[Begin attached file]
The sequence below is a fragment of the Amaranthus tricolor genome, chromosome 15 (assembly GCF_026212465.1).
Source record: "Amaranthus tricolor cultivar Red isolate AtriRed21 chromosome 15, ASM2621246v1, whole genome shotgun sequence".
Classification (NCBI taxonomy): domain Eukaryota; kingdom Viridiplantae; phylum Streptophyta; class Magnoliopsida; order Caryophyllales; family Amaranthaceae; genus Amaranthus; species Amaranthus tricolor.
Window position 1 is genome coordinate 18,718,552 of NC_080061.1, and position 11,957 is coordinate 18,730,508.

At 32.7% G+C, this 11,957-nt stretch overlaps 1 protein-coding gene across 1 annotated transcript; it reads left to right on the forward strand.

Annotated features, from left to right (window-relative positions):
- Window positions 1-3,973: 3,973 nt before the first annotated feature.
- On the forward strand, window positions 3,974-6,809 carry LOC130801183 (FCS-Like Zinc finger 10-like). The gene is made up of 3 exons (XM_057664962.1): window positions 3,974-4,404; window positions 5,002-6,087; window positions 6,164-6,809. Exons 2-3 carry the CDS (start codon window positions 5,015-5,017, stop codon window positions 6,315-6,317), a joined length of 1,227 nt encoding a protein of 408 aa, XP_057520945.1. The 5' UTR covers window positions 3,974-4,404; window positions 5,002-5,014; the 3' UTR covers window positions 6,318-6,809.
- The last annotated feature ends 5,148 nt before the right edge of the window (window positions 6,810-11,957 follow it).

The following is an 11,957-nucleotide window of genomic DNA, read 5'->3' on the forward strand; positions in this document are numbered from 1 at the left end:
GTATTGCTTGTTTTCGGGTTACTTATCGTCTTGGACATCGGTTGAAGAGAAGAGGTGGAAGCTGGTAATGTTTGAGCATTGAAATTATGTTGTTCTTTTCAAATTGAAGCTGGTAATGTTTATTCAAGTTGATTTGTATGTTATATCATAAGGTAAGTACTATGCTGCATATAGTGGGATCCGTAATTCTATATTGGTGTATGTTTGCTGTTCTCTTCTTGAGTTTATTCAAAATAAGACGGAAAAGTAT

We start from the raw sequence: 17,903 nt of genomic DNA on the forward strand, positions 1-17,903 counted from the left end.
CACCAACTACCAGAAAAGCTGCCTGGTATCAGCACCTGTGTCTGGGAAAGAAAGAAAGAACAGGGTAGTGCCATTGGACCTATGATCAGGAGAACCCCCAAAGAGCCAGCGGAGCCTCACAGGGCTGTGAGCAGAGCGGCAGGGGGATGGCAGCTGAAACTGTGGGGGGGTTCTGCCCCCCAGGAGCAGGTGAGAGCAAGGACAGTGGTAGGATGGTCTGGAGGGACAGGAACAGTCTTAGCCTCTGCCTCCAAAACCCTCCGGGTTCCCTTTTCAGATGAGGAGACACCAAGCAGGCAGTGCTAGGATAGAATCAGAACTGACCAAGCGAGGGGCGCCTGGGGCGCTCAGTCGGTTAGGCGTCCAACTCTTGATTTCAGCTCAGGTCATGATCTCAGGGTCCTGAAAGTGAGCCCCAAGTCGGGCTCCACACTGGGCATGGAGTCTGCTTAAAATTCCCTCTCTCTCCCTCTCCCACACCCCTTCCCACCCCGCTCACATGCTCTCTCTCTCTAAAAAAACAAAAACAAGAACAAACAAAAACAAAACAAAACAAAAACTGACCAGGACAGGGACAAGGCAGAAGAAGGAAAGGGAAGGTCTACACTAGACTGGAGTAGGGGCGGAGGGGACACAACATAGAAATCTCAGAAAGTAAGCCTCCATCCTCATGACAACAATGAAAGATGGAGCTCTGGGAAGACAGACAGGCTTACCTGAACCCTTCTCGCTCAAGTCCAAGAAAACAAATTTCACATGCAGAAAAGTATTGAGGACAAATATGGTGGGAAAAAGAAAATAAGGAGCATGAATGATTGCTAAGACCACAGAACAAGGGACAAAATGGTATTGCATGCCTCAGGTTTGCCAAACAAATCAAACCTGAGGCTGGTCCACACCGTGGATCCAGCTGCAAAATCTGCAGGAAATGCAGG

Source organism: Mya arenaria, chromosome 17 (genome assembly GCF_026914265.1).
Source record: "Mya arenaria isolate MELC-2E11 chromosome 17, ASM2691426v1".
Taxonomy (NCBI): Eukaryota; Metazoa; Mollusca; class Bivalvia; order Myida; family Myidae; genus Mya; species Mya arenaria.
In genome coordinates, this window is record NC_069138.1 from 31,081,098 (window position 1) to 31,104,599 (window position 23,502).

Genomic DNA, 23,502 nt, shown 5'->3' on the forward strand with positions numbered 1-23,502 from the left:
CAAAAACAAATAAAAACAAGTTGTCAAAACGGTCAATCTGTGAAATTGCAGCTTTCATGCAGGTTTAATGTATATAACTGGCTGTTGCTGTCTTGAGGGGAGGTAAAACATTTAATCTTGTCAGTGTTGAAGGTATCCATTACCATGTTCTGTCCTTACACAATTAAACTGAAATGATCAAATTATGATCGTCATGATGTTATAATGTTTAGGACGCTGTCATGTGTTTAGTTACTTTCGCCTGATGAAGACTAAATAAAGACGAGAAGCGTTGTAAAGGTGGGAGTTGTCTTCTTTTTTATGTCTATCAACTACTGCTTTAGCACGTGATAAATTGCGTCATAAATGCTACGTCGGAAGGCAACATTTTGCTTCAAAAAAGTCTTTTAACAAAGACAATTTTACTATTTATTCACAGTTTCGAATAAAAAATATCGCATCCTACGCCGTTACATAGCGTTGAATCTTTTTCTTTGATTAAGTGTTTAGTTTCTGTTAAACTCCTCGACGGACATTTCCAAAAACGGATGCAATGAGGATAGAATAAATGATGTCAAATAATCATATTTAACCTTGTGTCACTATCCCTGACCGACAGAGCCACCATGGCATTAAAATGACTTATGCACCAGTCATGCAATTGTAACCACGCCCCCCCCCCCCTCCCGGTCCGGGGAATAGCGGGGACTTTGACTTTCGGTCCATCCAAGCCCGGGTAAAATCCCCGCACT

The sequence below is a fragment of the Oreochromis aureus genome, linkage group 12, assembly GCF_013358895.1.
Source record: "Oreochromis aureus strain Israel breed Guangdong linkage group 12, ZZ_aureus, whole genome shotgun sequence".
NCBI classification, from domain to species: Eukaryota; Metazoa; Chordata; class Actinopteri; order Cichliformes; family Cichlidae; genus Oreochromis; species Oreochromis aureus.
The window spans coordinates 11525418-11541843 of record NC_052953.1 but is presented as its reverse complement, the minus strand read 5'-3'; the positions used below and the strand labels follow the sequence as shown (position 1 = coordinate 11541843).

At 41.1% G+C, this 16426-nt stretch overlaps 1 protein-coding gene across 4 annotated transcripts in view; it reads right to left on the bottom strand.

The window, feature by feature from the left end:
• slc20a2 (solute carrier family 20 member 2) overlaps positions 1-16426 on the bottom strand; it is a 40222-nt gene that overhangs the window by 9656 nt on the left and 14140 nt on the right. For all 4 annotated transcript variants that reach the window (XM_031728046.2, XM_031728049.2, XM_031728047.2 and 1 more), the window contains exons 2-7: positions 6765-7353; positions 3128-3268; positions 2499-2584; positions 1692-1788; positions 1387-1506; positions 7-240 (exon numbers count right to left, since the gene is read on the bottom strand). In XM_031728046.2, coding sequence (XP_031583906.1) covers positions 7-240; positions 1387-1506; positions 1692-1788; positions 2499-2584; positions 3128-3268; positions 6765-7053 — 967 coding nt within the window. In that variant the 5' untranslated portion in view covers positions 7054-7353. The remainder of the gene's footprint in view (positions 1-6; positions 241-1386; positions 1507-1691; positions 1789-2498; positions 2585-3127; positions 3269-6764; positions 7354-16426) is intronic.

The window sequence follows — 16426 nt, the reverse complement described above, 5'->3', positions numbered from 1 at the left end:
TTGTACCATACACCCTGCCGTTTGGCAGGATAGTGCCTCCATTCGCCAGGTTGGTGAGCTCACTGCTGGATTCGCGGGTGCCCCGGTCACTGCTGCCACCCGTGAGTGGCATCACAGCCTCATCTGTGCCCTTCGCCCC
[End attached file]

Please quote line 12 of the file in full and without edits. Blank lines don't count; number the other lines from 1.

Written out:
We start from the raw sequence: 17,903 nt of genomic DNA on the forward strand, positions 1-17,903 counted from the left end.